For The Executive Director Of Still She Rises, Passion And Purpose Go Hand In Hand
Credit: Travis Hall Photography

When Aisha McWeay set out to go to law school, she had plans to earn the income that we see prominent corporate or entertainment lawyers make, but an internship with the Nashville public defender’s office during her time at Vanderbilt University’s Law School exposed her to a new path to help people. Now, this Birmingham native is embarking on a new journey in Tulsa, Oklahoma as Executive Director of Still She Rises, the first holistic defense organization to represent mothers in the criminal legal system. This new location and job role have presented McWeay, a unique aspect to her journey in criminal justice reform. According to Wall Street Journal, Oklahoma, incarcerates more women per capita than any other state—double the national average and she’s committed to change it and make a long-lasting impact to Tulsa, a city still bruised from the trauma of the 1921 Race Massacre. We spoke with McWeay about her criminal justice career, how she manages self-care while dealing with the trauma of others and why new lawyers should consider a public defender role.

ESSENCE: How did you get your start with the Nashville public defender’s office?

Aisha McWeay: One day after my first year of law school, I remember looking at a news story covering something happening in the court system, and I found myself pretty confused about what was happening. I don’t like generally not understanding things. I [thought] I need to be involved with something related to the criminal justice system…I decided to intern with the public defender’s office. I grew up in Birmingham, Alabama, and historically Birmingham did not have a public defender services office. They didn’t get a PDS office until after I was practicing. I didn’t know what a public defender’s office was, and I wanted to learn more about the system. I worked there for two days and found myself in an existential crisis of like, ‘Oh crap; I think this was what I was supposed to be doing.’ It was pretty immediate. I was drawn to the work; I felt very fulfilled. Like it was purposeful.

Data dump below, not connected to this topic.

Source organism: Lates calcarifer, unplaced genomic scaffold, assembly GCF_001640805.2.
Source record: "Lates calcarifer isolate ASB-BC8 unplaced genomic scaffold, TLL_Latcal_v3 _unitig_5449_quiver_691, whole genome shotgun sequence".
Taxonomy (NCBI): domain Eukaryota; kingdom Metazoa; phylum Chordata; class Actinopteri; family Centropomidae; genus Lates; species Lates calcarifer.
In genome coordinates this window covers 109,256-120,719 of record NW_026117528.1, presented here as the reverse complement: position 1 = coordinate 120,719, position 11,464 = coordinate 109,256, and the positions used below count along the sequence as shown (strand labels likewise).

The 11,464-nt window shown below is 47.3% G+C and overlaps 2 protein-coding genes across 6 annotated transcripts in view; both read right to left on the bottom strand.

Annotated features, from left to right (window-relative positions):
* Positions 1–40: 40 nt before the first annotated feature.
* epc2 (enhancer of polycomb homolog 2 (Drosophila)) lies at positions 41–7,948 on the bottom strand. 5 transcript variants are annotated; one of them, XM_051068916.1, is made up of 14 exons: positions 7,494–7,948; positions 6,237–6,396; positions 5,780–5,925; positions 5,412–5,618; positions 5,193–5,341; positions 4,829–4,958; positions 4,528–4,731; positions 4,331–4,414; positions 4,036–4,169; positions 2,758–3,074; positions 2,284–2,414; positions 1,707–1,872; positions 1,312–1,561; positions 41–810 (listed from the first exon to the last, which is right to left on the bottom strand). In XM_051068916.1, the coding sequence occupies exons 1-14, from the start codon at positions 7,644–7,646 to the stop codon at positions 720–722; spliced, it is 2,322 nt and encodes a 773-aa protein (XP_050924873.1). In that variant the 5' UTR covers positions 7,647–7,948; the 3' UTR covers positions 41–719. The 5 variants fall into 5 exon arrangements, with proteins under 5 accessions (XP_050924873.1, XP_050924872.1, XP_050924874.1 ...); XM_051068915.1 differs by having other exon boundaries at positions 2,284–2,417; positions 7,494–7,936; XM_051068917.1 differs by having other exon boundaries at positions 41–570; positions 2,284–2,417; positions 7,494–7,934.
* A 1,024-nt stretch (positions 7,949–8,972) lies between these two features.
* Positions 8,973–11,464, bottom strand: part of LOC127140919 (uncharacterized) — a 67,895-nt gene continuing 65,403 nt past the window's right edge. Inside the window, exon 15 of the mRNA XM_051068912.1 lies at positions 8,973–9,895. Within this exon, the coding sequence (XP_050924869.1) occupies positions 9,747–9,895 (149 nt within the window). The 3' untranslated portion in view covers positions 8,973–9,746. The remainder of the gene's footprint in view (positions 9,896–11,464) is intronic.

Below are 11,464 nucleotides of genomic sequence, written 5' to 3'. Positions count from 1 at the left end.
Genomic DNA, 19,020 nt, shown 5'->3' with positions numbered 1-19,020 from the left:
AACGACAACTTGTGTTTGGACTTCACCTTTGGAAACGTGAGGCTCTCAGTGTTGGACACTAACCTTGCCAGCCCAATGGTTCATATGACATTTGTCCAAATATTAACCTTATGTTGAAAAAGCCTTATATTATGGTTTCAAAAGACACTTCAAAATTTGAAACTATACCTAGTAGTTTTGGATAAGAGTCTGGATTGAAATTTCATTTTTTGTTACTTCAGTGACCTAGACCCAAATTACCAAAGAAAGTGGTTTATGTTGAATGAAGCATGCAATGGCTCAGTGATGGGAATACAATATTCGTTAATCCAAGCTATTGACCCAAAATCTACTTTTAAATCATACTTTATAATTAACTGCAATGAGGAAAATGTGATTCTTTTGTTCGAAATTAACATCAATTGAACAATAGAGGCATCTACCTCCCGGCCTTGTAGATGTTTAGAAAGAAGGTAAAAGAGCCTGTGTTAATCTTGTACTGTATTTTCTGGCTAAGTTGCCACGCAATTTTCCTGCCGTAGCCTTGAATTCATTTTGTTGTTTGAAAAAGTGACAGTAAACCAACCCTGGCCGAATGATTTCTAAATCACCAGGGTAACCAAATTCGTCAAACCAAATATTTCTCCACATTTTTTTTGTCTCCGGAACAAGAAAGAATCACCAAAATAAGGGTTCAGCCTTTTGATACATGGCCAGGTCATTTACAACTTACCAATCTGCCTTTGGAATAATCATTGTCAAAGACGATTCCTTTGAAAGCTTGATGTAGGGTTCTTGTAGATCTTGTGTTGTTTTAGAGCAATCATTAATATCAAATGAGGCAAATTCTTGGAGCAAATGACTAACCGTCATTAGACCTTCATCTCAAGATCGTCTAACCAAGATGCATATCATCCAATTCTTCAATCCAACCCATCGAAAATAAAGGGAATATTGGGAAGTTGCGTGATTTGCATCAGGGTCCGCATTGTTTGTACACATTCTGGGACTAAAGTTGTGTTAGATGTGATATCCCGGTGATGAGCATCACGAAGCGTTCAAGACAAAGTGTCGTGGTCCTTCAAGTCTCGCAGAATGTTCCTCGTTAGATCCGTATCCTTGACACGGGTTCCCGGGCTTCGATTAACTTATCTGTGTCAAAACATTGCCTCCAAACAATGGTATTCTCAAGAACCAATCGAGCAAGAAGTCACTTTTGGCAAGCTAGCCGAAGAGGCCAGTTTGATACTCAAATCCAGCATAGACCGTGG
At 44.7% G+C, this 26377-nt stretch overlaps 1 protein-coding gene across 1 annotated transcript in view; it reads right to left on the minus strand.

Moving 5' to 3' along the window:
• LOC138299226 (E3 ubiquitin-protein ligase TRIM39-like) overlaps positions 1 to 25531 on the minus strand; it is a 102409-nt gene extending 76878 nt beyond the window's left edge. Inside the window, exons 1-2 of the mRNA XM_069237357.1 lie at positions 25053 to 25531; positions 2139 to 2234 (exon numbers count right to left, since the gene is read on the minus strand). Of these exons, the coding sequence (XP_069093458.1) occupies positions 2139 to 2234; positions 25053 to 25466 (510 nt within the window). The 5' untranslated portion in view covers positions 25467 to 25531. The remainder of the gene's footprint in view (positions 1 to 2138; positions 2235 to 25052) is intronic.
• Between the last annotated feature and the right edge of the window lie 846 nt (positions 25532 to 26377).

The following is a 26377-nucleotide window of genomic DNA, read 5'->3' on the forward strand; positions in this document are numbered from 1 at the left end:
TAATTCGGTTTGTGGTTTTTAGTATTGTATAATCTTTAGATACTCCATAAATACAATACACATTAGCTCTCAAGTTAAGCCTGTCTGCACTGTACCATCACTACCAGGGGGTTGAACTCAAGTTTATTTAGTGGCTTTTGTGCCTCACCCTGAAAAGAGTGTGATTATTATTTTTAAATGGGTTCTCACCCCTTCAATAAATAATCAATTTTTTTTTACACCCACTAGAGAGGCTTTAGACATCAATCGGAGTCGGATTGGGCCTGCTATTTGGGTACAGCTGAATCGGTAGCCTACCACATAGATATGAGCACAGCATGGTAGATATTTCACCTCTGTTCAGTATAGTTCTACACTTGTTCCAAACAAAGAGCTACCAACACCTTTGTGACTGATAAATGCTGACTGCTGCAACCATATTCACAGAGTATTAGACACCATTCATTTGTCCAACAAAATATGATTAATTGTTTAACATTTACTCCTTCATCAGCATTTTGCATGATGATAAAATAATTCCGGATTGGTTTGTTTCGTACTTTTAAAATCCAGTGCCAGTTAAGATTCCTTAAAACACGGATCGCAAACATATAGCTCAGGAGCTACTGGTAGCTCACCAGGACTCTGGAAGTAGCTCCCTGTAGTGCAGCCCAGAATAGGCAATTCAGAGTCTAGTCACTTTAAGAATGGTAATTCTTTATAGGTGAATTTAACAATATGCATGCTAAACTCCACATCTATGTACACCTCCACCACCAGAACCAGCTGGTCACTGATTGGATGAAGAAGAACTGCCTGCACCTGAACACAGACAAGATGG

ESSENCE: Was there one particular incident or defining moment that just gave you that “Aha!” moment during that internship that changed the course of your career?

McWeay: The reality of working two days on what we call the jail docket, which you would essentially shadow an attorney who meets clients the morning of and read their warrant, was just one defining moment. Then sort of go into a room, talk to an Assistant District Attorney about the warrants and blindly negotiate on behalf of like a stack of clients with the ADA. Seeing the sort of callousness…how the judges and prosecutors wanted to speed along that process without any recognition of how this decision, that doesn’t seem like a big deal to them, affected the person’s life. It was so striking to me that everybody just acted like going to jail was not a big deal. That someone got out of jail that day but had a permanent criminal conviction, [as if it] was a gift instead of a consequence that would forever remain with them. Explaining to this [client] that I think it’s awful what happened to you and that I can’t fix it, but I see you. Having that conversation was much more powerful for me and I knew immediately that this was something that resonated with me.

ESSENCE: Before accepting the job as an Executive Director of Still She Rises and knowing about Tulsa and Oklahoma’s history why was this opportunity something that you wanted to take on?